Hillary Clinton won a lopsided, but largely symbolic victory in Puerto Rico’s presidential primary, the final act in a tumultuous weekend that brought rival Barack Obama tantalisingly close to claiming the Democratic presidential nomination.
The former first lady was winning roughly two-thirds of the votes in the US territory as she continued a strong run through the last primaries that came too late to make a dent in Mr Obama’s overwhelming delegate lead.
In defeat, Mr Obama gained 17 delegates, leaving him 47 short of the 2,118 needed to become the first black presidential nominee of a major US political party.
Aides predicted the 46-year-old Illinois senator could clinch the nomination as early as this week.
Montana and South Dakota end the primary season tomorrow.
Campaigning in Mitchell, South Dakota, Mr Obama said he was confident the party would unite, and praised Mrs Clinton in terms usually reserved for a vanquished rival.
He told supporters that she would be “a great asset when we go into November” - the general election battle against Republican John McCain.
Mr Obama has a total of 2,071 delegates in The Associated Press count, including the 17 from Puerto Rico. He also gained the support of two superdelegates – top party officials and politicians free to vote for any candidate – during the day.
Mrs Clinton has 1915.5, including 38 from Puerto Rico.
There are 31 delegates combined at stake in Montana and South Dakota. Mr Obama’s high command sounded confident that enough superdelegates were poised to quickly declare their support and deliver him the nomination.
Mr Obama’s confidence reflected the outcome of Saturday’s meeting of the Democratic Party’s Rules and Bylaws Committee. Before an audience that jeered and cheered by turns, the panel voted to seat disputed delegations from Michigan and Florida, but give each of the 368 delegates only one-half vote rather than the full vote sought by the Clinton campaign.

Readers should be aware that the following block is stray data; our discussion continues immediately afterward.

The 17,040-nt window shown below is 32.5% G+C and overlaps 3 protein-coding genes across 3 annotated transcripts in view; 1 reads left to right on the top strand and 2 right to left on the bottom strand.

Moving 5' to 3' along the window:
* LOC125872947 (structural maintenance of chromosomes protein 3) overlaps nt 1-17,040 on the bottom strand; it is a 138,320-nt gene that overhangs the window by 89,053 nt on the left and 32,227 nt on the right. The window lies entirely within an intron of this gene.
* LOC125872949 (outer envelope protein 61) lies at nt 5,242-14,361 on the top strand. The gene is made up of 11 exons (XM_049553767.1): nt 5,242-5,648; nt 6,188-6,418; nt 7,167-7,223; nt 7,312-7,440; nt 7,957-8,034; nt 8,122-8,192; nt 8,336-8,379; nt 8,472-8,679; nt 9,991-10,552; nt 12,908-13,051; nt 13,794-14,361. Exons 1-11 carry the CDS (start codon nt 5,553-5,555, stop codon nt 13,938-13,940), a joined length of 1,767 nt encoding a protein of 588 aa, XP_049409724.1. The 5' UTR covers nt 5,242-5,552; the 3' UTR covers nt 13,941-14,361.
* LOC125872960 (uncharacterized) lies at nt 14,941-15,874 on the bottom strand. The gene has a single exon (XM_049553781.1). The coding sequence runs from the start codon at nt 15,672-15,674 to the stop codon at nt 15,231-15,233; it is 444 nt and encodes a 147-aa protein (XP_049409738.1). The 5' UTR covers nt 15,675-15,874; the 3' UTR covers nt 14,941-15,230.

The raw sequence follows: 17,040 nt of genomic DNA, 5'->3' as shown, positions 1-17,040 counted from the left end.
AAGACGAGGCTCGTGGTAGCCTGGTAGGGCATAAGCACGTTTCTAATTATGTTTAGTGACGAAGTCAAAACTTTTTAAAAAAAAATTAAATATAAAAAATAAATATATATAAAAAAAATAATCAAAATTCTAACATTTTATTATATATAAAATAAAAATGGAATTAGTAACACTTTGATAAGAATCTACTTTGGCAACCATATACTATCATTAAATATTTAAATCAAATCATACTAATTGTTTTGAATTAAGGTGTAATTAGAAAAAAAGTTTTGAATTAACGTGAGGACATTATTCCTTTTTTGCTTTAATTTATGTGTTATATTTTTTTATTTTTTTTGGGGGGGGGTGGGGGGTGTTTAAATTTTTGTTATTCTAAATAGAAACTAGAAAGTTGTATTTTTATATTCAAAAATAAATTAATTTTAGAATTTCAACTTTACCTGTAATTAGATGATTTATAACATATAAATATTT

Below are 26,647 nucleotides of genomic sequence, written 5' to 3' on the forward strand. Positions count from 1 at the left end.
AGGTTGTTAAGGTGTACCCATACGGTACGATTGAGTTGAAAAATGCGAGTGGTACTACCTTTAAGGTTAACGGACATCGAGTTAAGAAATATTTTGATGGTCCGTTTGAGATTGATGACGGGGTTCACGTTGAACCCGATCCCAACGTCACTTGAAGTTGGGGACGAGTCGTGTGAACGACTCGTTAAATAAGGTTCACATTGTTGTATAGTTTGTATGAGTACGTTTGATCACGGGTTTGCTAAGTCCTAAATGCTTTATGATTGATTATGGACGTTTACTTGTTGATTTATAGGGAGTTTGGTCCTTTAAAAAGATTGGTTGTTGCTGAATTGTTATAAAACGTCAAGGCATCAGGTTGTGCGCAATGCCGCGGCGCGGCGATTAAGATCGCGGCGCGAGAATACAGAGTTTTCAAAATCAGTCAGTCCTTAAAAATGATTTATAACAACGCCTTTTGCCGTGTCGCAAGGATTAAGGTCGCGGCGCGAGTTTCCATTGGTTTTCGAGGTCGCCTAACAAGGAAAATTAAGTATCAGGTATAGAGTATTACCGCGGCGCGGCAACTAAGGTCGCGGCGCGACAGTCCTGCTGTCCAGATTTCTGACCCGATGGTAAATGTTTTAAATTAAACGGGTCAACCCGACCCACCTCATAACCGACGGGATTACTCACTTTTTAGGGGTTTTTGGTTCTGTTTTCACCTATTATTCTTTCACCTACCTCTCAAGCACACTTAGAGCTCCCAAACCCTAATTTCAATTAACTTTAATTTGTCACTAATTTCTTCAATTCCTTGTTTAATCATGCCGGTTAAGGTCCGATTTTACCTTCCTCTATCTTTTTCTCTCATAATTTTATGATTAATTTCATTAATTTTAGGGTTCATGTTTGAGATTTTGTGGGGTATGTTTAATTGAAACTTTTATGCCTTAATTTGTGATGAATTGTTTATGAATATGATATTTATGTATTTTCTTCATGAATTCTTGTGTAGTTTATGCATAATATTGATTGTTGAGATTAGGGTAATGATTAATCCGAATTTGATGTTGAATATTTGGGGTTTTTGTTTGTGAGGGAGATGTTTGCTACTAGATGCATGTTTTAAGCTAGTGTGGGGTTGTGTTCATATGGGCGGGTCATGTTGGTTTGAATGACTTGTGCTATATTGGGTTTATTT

The two states were stripped of their delegates for holding their nominating contests early, breaking party rules. Mrs Clinton won both races, but none of the candidates campaigned in either state and Mr Obama’s name was not on the Michigan ballot.
The committee’s decision did little to hurt Mr Obama’s delegate lead, but was a major blow for Mrs Clinton, erasing her last, best opportunity to change the course of the race.
Her camp argued that Mr Obama should not be given any delegates from Michigan, but instead the committee gave her a slim majority.
In addition, there have been numerous statements by party leaders in recent days indicating they favour a quick end to the presidential race so the party can begin unifying for the general election race against Mr McCain, who effectively wrapped up the nomination months ago.
As Clinton struggled to remain viable, Mr Obama has been preparing for weeks for the November battle against Mr McCain. He planned to campaign in Michigan today, a key battleground state, and mark the end of the primary season at a Tuesday night rally in St Paul, Minnesota, the same arena where Mr McCain will officially become the Republican nominee at the party’s convention beginning on September 1.